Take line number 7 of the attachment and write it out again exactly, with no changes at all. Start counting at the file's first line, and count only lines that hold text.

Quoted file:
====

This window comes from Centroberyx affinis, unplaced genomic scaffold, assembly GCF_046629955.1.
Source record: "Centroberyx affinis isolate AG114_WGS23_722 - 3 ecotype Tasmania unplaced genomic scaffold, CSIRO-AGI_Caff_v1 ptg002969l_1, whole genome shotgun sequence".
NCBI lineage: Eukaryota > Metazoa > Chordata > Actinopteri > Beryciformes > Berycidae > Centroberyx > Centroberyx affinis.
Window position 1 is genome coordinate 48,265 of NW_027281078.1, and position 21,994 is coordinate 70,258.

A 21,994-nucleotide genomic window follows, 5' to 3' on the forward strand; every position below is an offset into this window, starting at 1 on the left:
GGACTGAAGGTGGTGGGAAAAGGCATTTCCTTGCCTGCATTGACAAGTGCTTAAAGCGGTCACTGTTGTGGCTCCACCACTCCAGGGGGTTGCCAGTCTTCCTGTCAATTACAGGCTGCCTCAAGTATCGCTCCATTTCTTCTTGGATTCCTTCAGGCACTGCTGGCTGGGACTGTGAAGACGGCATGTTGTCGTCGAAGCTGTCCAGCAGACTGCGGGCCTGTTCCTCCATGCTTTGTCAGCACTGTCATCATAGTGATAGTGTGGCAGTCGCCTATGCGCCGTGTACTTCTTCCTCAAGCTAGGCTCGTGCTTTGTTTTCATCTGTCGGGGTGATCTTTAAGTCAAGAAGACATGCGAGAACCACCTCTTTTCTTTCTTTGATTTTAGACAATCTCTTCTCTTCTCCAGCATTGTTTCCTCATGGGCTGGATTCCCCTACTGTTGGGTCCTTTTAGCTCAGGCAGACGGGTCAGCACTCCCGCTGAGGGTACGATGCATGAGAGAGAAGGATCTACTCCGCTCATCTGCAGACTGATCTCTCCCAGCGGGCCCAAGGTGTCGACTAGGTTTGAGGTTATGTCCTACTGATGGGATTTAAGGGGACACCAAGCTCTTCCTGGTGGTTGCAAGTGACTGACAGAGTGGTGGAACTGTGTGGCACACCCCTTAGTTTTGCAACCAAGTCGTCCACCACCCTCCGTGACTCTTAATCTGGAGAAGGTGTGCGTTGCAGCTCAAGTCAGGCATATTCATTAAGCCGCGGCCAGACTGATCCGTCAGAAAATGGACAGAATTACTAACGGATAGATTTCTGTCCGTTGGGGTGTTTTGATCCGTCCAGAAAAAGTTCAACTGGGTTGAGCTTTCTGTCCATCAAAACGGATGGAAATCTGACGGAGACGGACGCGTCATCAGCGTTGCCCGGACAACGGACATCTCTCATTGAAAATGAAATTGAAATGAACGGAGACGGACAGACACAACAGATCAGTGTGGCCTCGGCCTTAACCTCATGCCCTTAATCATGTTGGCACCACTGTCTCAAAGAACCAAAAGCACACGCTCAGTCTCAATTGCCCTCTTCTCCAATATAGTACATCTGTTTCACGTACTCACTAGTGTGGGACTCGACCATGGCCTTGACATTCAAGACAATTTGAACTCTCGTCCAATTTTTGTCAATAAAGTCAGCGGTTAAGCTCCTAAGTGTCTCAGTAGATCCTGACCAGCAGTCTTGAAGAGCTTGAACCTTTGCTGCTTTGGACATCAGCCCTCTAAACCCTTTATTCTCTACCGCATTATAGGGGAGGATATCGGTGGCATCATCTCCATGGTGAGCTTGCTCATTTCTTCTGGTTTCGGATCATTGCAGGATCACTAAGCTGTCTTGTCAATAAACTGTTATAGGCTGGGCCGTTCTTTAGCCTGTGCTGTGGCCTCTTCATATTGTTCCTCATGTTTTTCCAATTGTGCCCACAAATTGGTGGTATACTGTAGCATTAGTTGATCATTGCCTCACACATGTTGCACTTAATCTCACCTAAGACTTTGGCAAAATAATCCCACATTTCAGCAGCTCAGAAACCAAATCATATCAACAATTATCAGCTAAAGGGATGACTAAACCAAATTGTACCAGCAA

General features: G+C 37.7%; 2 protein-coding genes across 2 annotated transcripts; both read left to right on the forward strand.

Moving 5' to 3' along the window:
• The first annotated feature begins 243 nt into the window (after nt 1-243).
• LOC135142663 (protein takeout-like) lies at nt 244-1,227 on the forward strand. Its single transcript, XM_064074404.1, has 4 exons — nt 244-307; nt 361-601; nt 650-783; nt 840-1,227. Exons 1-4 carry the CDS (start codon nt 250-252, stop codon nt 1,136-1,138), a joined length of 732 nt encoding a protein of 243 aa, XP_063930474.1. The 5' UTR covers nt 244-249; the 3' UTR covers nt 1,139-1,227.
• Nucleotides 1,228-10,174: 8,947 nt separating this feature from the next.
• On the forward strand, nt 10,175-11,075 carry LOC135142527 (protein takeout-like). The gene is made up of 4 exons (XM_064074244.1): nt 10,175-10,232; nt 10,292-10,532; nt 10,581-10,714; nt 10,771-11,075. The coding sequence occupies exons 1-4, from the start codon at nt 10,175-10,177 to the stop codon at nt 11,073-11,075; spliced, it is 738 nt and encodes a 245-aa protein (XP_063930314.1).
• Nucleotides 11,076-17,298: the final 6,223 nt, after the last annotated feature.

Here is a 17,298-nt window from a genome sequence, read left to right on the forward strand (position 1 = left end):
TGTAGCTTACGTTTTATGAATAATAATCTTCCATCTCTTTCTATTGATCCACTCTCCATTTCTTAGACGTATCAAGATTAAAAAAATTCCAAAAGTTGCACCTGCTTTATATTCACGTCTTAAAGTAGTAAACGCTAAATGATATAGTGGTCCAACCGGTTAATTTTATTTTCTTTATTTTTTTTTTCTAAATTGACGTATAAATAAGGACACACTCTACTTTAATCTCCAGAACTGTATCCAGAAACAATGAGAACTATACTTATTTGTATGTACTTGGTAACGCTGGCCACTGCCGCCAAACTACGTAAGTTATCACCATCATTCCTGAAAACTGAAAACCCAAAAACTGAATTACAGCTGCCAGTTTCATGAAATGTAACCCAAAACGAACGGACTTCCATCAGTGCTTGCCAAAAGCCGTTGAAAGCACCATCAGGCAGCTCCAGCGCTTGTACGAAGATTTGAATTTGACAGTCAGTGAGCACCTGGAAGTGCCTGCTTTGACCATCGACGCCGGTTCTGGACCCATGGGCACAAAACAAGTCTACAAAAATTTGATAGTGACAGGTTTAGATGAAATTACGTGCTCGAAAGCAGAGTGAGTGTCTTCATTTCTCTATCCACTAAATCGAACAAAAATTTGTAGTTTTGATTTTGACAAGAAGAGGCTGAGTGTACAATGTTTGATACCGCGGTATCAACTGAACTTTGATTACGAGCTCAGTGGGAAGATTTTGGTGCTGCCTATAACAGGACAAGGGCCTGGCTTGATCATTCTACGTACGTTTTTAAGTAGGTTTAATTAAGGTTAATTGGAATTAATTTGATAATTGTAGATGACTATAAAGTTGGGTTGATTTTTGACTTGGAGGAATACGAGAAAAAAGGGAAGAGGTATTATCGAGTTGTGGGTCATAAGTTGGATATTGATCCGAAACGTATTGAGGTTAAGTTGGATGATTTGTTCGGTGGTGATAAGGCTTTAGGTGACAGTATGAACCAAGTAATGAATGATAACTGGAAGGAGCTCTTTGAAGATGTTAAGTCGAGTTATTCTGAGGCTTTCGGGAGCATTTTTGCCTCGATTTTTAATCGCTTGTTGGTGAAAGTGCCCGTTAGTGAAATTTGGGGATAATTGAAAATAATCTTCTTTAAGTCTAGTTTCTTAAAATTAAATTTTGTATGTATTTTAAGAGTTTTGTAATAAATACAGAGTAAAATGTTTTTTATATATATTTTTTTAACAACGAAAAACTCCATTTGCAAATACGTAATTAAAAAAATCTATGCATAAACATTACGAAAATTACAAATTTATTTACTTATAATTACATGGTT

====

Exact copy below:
General features: G+C 37.7%; 2 protein-coding genes across 2 annotated transcripts; both read left to right on the forward strand.